Rabies in Puerto Rico
Mongooses were originally brought to Puerto Rico and the Hawaiian islands from Asia to protect sugar cane fields from rats and snakes. This small swift predator preys on birds, reptiles, and amphibians. Without a natural predator of its own, the mongoose quickly became a burden, hurting wildlife as well as poultry farmers and hunters. So far, this invasive species is responsible for the extinction of several reptile and amphibian species on the islands where it became widespread.
First Case of Human Rabies Caused by Mongoose Bite in Puerto Rico
On December 1, 2015, Brett Petersen, MD, medical officer with the Pox and Rabies Branch (PRB), received a call from the Puerto Rico Department of Health (DOH) that they may have a case of human rabies. Because it’s rare in the U.S.—about zero to three cases a year—CDC takes any human cases very seriously.
The patient, after being in the hospital less than 24 hours, passed away, and autopsy confirmed the diagnosis of rabies. The problem was that the only exposure this patient had was a mongoose bite a month earlier, and there had never been a case of rabies from a mongoose bite reported in the US or its territories.
At the same time, the U.S. Department of Agriculture has been testing the mongoose population in Puerto Rico for rabies and found up to 40% of mongooses tested positive for rabies..
“It seemed like a perfect storm that was waiting to happen,” said Ashley Styczynski, MD, MPH, an EIS officer with PRB.
PRB Deploys an Epi-Aid team to Investigate
At Puerto Rico DOH’s request, CDC sent Styczynski and Cuc Tran, PhD, MPH, also an EIS officer on the Rabies Team in PRB, to identify people who may have been exposed to the patient, including healthcare personnel, family members, and friends, during the two weeks prior to onset of symptoms when he could have been contagious.
They interviewed about 39 healthcare workers and about 39 community members who may have interacted with the patient in the month prior to his death. From the results of their interviews, they determined that two healthcare workers and seven members of the community were at risk of rabies exposure and required post-exposure prophylaxis (PEP).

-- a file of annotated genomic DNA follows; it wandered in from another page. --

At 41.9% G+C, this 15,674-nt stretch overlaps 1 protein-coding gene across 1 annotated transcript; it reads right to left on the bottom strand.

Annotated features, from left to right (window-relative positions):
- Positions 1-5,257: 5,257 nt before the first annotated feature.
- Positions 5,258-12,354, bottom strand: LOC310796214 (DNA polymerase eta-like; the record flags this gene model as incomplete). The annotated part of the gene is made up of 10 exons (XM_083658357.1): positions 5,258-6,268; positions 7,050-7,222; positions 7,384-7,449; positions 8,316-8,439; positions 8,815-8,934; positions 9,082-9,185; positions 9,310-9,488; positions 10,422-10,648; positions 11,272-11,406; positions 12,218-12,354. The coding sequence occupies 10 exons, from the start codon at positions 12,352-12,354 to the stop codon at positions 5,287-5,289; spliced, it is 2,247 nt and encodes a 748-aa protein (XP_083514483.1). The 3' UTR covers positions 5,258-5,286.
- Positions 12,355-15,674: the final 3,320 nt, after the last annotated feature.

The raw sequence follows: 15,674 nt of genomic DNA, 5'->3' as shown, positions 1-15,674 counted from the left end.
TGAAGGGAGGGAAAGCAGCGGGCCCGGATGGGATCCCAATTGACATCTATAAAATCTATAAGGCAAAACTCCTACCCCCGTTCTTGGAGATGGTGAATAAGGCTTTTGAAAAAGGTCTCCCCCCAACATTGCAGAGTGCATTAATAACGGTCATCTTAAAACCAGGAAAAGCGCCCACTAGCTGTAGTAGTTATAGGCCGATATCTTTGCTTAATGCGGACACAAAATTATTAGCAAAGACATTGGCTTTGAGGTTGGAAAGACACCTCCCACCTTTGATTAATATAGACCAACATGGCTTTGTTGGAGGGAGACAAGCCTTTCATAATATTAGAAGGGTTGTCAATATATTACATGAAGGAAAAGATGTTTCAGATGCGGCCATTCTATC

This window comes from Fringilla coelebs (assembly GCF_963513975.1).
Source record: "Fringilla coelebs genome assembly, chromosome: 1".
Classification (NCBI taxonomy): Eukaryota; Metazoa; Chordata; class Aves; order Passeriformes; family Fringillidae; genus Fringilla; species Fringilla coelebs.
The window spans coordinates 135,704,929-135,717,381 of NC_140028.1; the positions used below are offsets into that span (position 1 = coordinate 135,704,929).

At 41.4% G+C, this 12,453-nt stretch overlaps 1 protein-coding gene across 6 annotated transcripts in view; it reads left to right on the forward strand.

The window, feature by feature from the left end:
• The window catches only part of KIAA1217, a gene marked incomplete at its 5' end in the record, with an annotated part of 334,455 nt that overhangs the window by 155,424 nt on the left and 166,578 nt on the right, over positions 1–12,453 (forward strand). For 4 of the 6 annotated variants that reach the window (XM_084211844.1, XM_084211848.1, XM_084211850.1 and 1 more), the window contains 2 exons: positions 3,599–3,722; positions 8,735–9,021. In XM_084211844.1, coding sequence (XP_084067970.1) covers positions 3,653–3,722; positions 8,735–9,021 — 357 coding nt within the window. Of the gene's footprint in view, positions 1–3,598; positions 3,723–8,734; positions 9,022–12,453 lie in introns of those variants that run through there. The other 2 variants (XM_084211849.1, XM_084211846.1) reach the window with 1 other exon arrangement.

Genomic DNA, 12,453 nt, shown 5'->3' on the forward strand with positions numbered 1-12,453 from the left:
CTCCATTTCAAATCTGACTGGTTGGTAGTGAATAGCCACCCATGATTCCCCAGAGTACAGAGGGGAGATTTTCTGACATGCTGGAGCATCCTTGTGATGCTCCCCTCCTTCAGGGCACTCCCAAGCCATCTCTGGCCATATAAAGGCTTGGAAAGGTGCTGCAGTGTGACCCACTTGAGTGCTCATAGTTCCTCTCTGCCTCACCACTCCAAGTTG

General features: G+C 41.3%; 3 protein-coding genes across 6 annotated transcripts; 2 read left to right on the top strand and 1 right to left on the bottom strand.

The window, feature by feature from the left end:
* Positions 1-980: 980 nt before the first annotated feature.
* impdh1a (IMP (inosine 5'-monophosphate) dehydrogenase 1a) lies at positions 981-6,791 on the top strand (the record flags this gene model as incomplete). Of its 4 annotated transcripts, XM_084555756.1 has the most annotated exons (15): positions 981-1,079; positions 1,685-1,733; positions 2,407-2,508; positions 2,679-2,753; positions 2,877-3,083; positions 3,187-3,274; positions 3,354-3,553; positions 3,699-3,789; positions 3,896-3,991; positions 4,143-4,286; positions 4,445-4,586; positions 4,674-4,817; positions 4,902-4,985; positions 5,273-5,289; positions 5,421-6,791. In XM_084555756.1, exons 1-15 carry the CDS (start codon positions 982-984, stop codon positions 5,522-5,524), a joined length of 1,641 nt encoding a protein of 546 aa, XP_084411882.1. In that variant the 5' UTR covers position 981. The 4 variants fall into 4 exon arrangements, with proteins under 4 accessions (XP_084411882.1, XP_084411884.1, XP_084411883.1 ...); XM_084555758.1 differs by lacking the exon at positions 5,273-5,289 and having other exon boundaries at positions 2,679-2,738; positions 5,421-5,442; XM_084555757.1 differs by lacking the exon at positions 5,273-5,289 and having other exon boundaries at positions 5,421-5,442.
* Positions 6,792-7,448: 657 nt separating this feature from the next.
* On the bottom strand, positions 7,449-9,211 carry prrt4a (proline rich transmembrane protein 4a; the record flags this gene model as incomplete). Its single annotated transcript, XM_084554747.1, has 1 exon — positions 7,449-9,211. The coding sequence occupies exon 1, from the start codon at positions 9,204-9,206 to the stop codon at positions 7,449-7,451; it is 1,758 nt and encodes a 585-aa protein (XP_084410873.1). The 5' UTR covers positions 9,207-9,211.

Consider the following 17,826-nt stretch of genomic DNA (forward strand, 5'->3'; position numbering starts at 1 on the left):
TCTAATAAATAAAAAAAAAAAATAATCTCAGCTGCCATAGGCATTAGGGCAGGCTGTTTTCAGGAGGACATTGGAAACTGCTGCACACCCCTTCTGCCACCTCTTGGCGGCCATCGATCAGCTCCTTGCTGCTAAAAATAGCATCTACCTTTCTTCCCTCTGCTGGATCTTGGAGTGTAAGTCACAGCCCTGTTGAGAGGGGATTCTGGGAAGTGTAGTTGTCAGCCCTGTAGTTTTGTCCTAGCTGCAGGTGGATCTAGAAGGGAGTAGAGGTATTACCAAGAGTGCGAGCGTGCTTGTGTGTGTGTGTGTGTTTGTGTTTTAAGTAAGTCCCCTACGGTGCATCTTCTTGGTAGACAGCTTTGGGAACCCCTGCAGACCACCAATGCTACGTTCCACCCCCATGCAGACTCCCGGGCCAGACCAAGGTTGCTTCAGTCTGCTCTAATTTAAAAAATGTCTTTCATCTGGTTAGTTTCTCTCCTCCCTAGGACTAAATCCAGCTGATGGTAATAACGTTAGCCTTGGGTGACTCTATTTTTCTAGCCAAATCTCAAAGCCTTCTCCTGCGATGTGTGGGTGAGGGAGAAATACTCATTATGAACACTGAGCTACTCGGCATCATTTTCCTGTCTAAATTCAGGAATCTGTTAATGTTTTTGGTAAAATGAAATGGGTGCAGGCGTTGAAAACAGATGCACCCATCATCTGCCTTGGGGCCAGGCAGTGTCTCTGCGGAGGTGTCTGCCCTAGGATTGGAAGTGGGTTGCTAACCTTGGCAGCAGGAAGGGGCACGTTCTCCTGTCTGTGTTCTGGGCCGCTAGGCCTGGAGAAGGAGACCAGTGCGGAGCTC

“The trip was actually only about 8 days, but because we had great support from the Puerto Rico DOH, we were able to do over 70 interviews in three days,” said Styczynski.
The team learned that people there used to eat mongoose when the deceased patient was growing up, so he never thought it would be a problem when he got bitten, highlighting the need for better health education.
An important lesson emerged from the investigations of the two hospital exposures, in which both people requiring PEP had not followed standard precautions and that was the source of their exposure.
“It’s a reminder about the importance of why we have standard precautions and how that’s important for occupational risk in any hospital in every situation,” said Styczynski.
The team learned that rabies prevention education, including warning about mongooses, used to be a part of the school curriculum. Besides educating the population about rabies risk from mongooses, it is important to identify and implement successful environmental interventions to control the disease in the animal population. USDA has already begun planning an intervention to use oral rabies vaccine baits, similar to what is being done on the US mainland for raccoons.
In addition, many pet owners do not vaccinate their pets, creating another exposure risk. Historically, cases of rabies in Puerto Rico have occurred as spill-over cases, where a mongoose bit a dog who bit a human. Puerto Rico already tries to address the problem by providing PEP for anyone who seeks healthcare after a mongoose bite—which unfortunately this patient had not—but it’s a very expensive way to intervene because the rabies immune globulin is hundreds of dollars per dose.
What are the Next Steps for Puerto Rico
The Epi-Aid team recommended several intervention strategies, starting with increasing education especially in the highest risk areas for the human-mongoose interaction by reintroducing it into the school curriculum, educating communities about how even routine pet vaccination for rabies can provide one more line of defense, and finally, emphasizing the need for people to be evaluated by a healthcare provider following any animal bite and the importance of standard precautions in all healthcare settings.